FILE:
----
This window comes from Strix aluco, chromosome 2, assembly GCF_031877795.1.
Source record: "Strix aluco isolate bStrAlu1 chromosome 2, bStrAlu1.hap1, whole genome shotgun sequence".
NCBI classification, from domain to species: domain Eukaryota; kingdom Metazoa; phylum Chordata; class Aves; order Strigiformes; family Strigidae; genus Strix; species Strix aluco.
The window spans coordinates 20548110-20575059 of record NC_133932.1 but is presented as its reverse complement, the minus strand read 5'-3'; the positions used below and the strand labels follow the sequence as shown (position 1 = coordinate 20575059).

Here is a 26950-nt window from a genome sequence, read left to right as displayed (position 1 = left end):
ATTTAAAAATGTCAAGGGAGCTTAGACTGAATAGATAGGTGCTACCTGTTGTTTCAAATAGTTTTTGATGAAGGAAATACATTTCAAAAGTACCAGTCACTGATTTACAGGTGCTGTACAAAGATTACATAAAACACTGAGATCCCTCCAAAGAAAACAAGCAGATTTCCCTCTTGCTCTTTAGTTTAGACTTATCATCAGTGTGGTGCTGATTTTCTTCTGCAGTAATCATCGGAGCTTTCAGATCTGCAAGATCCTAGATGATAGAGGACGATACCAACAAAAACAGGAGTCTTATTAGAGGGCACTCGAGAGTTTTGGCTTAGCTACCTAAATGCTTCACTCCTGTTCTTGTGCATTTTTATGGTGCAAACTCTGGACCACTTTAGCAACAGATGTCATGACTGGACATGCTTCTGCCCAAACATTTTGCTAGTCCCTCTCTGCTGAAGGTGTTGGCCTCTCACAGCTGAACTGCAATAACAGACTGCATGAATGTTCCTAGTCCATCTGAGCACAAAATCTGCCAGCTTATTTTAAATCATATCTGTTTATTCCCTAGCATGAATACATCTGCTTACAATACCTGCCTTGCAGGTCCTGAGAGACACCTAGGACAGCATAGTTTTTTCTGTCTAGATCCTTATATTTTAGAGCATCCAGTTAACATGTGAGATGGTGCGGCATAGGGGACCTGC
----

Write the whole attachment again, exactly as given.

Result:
This window comes from Strix aluco, chromosome 2, assembly GCF_031877795.1.
Source record: "Strix aluco isolate bStrAlu1 chromosome 2, bStrAlu1.hap1, whole genome shotgun sequence".
NCBI classification, from domain to species: domain Eukaryota; kingdom Metazoa; phylum Chordata; class Aves; order Strigiformes; family Strigidae; genus Strix; species Strix aluco.
The window spans coordinates 20548110-20575059 of record NC_133932.1 but is presented as its reverse complement, the minus strand read 5'-3'; the positions used below and the strand labels follow the sequence as shown (position 1 = coordinate 20575059).

Here is a 26950-nt window from a genome sequence, read left to right as displayed (position 1 = left end):
ATTTAAAAATGTCAAGGGAGCTTAGACTGAATAGATAGGTGCTACCTGTTGTTTCAAATAGTTTTTGATGAAGGAAATACATTTCAAAAGTACCAGTCACTGATTTACAGGTGCTGTACAAAGATTACATAAAACACTGAGATCCCTCCAAAGAAAACAAGCAGATTTCCCTCTTGCTCTTTAGTTTAGACTTATCATCAGTGTGGTGCTGATTTTCTTCTGCAGTAATCATCGGAGCTTTCAGATCTGCAAGATCCTAGATGATAGAGGACGATACCAACAAAAACAGGAGTCTTATTAGAGGGCACTCGAGAGTTTTGGCTTAGCTACCTAAATGCTTCACTCCTGTTCTTGTGCATTTTTATGGTGCAAACTCTGGACCACTTTAGCAACAGATGTCATGACTGGACATGCTTCTGCCCAAACATTTTGCTAGTCCCTCTCTGCTGAAGGTGTTGGCCTCTCACAGCTGAACTGCAATAACAGACTGCATGAATGTTCCTAGTCCATCTGAGCACAAAATCTGCCAGCTTATTTTAAATCATATCTGTTTATTCCCTAGCATGAATACATCTGCTTACAATACCTGCCTTGCAGGTCCTGAGAGACACCTAGGACAGCATAGTTTTTTCTGTCTAGATCCTTATATTTTAGAGCATCCAGTTAACATGTGAGATGGTGCGGCATAGGGGACCTGC